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Royal Collection Displays Major Works Given by Early Members to the Collection
Henry Singleton, The Royal Academicians in General Assembly, 1795. Oil on canvas. Copyright Royal Academy of Arts. Photography John Hammond.
LONDON.- History painting was regarded as the pinnacle of High Art and strongly promoted by Sir Joshua Reynolds above other genres such as portraiture, landscape and still life. This new display includes major works given by early Members of the Royal Academy to the Collection including biblical subjects by Benjamin West, John Singleton Copley and John Francis Rigaud, as well as Henry Fuseli’s fantastical Thor Battering the Midgard Serpent.

Seminal self-portraits by Sir Joshua Reynolds and Benjamin West are also displayed. These allude to the knowledge and learning required to pursue history painting, with casts of antique statues, a bust of Michelangelo and books on history included as props to enhance the image of the artist. While these portraits elevate the individual artist, Henry Singleton’s painting elevates the Academy as a whole. In his huge painting of The Royal Academicians in General Assembly, finished in 1795, he depicts the Academicians in their grand rooms at Somerset House surrounded by antique casts, and some of the paintings included in this display. It is a masterly composition which emphasises the importance the promotion of history painting played in establishing the Royal Academy as an institution of high standing. The second part of the exhibition focuses on the loan of W.P. Frith’s Private View at the Royal Academy, 1881 (Collection: Pope Family Trust). Painted in 1883, this is Frith’s last major panoramic painting and shows the Victorian elite seeing and being seen at the Royal Academy Summer Exhibition of 1881. Frith includes a host of notable figures from Oscar Wilde and Lily Langtry to the Prime Minister; William Gladstone, and from the actress Ellen Terry to the illustrator John Tenniel.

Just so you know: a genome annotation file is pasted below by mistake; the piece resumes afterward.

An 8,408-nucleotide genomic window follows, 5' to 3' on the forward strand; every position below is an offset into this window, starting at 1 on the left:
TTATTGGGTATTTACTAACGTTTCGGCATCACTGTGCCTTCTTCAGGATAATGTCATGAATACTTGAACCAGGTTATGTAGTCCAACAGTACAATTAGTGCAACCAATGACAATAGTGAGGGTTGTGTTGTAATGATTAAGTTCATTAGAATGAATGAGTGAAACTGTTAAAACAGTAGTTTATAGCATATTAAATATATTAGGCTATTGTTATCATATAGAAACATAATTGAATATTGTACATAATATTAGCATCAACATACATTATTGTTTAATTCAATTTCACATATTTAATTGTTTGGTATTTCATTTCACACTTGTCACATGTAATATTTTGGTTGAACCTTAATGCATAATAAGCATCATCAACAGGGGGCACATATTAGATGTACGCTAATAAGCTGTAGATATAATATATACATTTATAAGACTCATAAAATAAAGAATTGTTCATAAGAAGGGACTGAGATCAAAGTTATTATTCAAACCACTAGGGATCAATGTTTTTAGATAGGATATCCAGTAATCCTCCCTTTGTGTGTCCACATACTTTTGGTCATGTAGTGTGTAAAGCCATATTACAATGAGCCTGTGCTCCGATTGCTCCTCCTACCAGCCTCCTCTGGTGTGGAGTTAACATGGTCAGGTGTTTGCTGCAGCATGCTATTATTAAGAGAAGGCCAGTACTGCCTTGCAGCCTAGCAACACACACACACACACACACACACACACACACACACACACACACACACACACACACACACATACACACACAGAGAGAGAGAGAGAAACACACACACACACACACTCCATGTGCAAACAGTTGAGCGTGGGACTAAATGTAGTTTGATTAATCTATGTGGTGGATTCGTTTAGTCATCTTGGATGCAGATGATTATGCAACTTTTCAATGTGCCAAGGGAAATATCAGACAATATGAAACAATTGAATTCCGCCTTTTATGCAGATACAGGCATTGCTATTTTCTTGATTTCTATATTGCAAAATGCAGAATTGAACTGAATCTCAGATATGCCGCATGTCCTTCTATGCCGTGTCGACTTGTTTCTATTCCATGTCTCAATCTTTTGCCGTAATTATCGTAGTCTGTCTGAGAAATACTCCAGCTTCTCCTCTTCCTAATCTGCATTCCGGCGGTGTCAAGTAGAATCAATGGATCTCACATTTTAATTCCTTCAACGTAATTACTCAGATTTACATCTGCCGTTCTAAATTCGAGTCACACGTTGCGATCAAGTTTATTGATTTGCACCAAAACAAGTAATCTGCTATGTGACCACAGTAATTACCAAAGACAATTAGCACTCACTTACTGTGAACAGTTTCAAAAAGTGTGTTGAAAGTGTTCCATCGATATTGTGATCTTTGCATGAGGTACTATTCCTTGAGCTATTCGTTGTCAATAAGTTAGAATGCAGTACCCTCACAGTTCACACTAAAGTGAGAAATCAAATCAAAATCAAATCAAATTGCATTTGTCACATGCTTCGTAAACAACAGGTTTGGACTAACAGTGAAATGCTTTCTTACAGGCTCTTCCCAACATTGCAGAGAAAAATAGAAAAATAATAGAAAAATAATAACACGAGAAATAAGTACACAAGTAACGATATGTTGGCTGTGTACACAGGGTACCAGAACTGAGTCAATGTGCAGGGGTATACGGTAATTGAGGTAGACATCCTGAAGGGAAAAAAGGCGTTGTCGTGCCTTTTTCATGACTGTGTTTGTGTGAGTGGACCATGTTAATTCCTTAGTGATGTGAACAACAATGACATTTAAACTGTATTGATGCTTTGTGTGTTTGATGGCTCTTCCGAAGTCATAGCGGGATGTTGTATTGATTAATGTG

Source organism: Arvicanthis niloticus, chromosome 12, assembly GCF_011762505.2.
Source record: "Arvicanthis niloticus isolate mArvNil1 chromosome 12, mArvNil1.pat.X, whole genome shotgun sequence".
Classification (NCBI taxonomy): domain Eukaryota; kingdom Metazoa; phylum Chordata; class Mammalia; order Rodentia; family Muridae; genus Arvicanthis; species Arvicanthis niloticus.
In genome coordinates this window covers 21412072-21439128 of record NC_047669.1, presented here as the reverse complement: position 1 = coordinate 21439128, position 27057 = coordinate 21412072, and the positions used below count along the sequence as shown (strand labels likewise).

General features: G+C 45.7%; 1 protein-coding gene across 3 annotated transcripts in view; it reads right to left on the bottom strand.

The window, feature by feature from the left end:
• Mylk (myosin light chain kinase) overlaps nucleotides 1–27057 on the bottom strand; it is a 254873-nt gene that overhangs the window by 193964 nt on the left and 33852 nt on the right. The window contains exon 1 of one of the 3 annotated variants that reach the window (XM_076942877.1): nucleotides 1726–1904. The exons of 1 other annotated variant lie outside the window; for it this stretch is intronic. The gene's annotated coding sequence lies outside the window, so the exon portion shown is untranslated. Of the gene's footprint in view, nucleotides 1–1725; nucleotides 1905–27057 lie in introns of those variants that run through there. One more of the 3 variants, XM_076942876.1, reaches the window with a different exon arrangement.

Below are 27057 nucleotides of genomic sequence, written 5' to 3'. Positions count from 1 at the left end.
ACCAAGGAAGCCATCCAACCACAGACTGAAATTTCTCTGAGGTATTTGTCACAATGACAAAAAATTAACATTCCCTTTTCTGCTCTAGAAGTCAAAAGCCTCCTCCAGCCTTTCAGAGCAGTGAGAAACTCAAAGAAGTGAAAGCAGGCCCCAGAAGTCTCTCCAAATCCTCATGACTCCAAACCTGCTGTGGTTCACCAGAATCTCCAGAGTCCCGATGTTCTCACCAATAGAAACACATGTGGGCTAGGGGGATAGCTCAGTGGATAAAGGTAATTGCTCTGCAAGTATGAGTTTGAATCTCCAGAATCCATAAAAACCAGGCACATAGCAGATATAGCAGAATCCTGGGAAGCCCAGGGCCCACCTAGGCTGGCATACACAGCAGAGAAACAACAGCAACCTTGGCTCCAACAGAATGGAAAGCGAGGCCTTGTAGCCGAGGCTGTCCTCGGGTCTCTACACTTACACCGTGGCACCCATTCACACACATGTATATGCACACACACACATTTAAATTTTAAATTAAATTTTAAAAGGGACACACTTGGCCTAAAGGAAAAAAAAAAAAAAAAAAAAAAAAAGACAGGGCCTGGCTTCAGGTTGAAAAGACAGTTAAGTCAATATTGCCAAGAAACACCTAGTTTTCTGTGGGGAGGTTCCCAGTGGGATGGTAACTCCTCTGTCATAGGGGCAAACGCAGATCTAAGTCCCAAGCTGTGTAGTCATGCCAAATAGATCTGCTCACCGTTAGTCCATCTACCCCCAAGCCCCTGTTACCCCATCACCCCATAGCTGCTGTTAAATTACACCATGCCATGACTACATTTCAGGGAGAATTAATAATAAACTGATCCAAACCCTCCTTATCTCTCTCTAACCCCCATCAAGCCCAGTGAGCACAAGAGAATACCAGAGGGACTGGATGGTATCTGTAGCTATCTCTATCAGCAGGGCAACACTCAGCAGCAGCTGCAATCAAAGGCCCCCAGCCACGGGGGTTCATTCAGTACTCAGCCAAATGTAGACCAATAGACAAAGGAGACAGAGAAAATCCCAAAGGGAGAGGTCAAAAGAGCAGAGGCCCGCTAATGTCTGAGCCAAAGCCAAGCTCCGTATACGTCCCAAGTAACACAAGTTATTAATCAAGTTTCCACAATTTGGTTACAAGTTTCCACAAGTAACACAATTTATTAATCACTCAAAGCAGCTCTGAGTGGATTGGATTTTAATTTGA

Frith’s painting was not just a sophisticated group portrait, it also had a satirical edge to it. The artist wished to ridicule the Aesthetic Movement which flourished in the 1870s and 1880s in both the fine and applied arts. The movement promoted ‘art for art’s sake’ and rejected the need for narrative or moral content in order to concentrate solely on the beauty of the work itself. Oscar Wilde with a lily in his buttonhole, and the woman with flowing robes and a sunflower pinned to her dress both epitomise aesthetes.

Hung alongside this picture are subject paintings by Lawrence Alma-Tadema, Briton Riviere, a portrait of Lord Leighton by G.F. Watts and H.H. Armstead’s marble relief of The Ever Reigning Queen which was first seen by the public in the very exhibition that Frith depicts.



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